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A game of health and politics

The old senate is out, a new one is in, but problems in the health sector that federal lawmakers must tackle haven’t changed: political will,…

The old senate is out, a new one is in, but problems in the health sector that federal lawmakers must tackle haven’t changed: political will, funds, finance.

All the lovely ideas that make the world go around—universal health coverage, health insurance, vaccines, maternal and child health care—come down to money, money, money. Everyone needs it, but someone must pay for it.

Nigeria is an oil-producing country, and using crude oil receipts to fund its health care has been a battleground for civil society organisations, nongovernment organisations, activists—and the lawmakers who have a background in medicine and feel like the health care of the entire country rests on their shoulders.

Lanre Tejuoso was one of two lawmakers with a medical background. He represented Ogun central and chaired the senate health committee.

For the latter, so many arrows of advocacy to the senate from every combination of letters representing NGOs and CSOs were aimed at him.

Pushing the legislative agenda for Nigeria has “been one of the toughest experiences,” Tejuoso said in a valedictory letter as he left the senate.

In his bow out of the senate, Tejuoso pushed another agenda—an amendment of the National Health Act to make it mandatory for Nigerians to pay N200 every month to the National Health Insurance Scheme.

“I anticipate the commitment of at least 100 million Nigerians to this model,” he said. “Generating 20 billion naira monthly translates to 240 billion naira annually. This is four times the budget we have had in several years.”

The big problems are how to finance (source the money, that is) and how to manage it.

Back in 2001, countries of the African Union pledged to allocate at least 15% of their annual budget to health. “Fast forward to 17 years later, Nigeria is battling with mere 4% while non-oil producing countries like Burkina Faso and Swaziland are chasing 15%,” said Tejuoso.

The challenges—some new, many carried over from decades past, others on the horizon—are many.

“The health sector suffered and continues to suffer its share of corruption, gross incompetence, and negligence and in some cases, total disregard for constituted authority,” says Tejuoso.

“But be rest assured that there are good men fighting back.” It has taken more than a decade to midwife the National Health Act in 2014. And it took another four years until 2018 to get in place a key linchpin of the act—the provision that at least one per cent of Nigeria’s consolidated revenue be set aside for the Basic Health Care Provision Fund (BHCPF).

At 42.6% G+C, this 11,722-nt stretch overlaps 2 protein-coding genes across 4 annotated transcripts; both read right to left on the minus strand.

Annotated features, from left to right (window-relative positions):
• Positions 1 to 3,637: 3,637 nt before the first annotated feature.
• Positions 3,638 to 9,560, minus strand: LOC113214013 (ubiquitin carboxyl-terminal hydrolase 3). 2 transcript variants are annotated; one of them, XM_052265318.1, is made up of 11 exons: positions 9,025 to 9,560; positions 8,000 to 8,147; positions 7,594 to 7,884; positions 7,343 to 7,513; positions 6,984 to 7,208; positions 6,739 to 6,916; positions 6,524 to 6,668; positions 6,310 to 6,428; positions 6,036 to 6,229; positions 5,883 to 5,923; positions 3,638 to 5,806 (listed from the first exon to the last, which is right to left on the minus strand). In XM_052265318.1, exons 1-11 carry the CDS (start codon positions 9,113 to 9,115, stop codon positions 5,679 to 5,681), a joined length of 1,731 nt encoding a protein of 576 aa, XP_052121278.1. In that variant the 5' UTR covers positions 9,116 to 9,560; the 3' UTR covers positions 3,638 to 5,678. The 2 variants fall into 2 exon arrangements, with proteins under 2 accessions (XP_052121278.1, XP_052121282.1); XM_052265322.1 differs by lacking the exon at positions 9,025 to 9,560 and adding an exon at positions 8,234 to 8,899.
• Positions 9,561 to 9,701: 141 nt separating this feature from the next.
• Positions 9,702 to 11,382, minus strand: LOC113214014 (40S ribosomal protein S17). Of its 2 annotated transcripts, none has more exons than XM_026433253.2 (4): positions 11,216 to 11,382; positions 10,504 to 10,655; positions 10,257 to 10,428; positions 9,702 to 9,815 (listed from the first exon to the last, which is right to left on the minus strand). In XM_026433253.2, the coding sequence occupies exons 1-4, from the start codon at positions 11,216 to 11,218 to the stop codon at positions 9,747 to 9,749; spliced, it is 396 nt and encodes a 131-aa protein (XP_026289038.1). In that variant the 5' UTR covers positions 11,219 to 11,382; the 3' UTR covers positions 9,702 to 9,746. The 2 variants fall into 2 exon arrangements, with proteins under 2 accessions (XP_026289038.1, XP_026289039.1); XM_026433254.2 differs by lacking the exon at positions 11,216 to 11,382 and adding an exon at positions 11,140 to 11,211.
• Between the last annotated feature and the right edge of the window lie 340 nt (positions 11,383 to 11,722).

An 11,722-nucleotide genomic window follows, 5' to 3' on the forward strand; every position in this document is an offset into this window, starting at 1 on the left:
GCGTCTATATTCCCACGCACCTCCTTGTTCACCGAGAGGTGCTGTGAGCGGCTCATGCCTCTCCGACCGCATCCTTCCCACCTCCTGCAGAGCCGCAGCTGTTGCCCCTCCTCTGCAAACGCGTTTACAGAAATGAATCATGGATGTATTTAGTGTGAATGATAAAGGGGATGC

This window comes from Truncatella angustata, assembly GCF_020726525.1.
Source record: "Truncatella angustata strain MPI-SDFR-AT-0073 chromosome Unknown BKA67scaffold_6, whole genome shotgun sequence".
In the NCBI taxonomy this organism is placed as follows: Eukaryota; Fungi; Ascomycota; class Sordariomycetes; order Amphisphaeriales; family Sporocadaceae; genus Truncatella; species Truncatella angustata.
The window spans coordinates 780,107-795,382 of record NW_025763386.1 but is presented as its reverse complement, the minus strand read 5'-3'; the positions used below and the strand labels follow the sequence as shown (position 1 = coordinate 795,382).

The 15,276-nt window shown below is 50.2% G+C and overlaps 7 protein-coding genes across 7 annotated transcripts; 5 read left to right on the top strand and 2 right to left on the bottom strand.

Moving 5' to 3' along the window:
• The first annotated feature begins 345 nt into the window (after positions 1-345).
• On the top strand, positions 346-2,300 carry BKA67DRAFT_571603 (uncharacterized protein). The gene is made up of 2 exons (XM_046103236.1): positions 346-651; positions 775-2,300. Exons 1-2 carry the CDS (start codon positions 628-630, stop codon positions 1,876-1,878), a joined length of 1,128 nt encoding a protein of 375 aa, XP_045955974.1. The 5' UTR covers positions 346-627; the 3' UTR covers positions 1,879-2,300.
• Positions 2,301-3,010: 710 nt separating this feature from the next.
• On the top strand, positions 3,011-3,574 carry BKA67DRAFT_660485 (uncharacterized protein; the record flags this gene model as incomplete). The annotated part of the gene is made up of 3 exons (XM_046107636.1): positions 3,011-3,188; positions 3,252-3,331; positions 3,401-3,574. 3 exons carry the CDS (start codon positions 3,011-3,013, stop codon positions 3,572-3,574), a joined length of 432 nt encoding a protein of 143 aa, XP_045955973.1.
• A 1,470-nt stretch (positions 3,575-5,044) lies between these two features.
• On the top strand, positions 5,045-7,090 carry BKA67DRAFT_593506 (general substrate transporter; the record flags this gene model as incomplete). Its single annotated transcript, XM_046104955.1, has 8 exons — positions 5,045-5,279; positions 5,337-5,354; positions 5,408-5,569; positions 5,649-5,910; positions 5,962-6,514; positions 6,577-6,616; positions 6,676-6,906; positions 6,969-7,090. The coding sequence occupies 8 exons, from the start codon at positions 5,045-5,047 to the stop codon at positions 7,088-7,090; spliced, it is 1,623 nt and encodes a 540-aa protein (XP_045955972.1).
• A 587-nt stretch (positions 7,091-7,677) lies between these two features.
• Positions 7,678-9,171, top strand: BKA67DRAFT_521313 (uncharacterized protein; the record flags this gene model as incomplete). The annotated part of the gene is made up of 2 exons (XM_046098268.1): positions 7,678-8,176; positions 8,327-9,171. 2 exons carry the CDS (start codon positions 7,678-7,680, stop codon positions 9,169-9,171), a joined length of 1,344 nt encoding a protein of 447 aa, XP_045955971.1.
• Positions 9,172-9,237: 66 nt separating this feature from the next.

“The one per cent contribution has occupied half of my advocacy as chairman of the Senate health committee,” he said this May.

“This advocacy included maximum pressure. It will be a legacy for this 8th Assembly.”

That saw N57.15 billion earmarked for health care of Nigerians—everything from emergencies to primary care. It comes down to the money, and financing health care—especially universal health care—has come to define Tejuoso’s time in the Senate.

That, and universal health coverage. And he spent time talking them up—from the G20 meeting in Japan to the World Bank/IMF Spring Meeting in Washington, DC.

The N200-a-head plan to fund health care has got immense commendation on social media, at least.

Nearly every lawmaker is on social media, and that’s where every Nigerian can reach them freely—and lash out.

January last year, one woman took to Tejuoso’s Facebook page to complain. “She narrated how a general hospital in Lagos would receive blood donation from the husband of a pregnant wife,” he said

“Now, when this blood is eventually needed by the woman, the hospital management requests that the couple make payment to purchase same blood the husband had just donated.

“How about the issue of medical diagnosis? Same equipment, same medical condition but some of our doctors won’t find anything. Yet, same patient travels abroad under very same circumstances, the diagnosis is different and the prevailing ailment is found,” he says.

“Recently, a young man who had an accident 5 years ago in which he fractured his shoulder went for medical check-up. It took the hospital 4 hours to confirm his NHIS status with his HMO. There is also the issue of disease control and so on.” He admits concerns have been raised concerning management of funds.

“As a matter of principle, we cannot play politics with the health sector. Throughout the process of developing these funding models, majority of the stakeholders in the health sector were carried along including international partners. We all want this to succeed and succeed it must. So I appeal to you to join the movement.

One of the lone two lawmakers with any background in health care in the senate is over and out. New senators are in. What will the legislative agenda for health look like?

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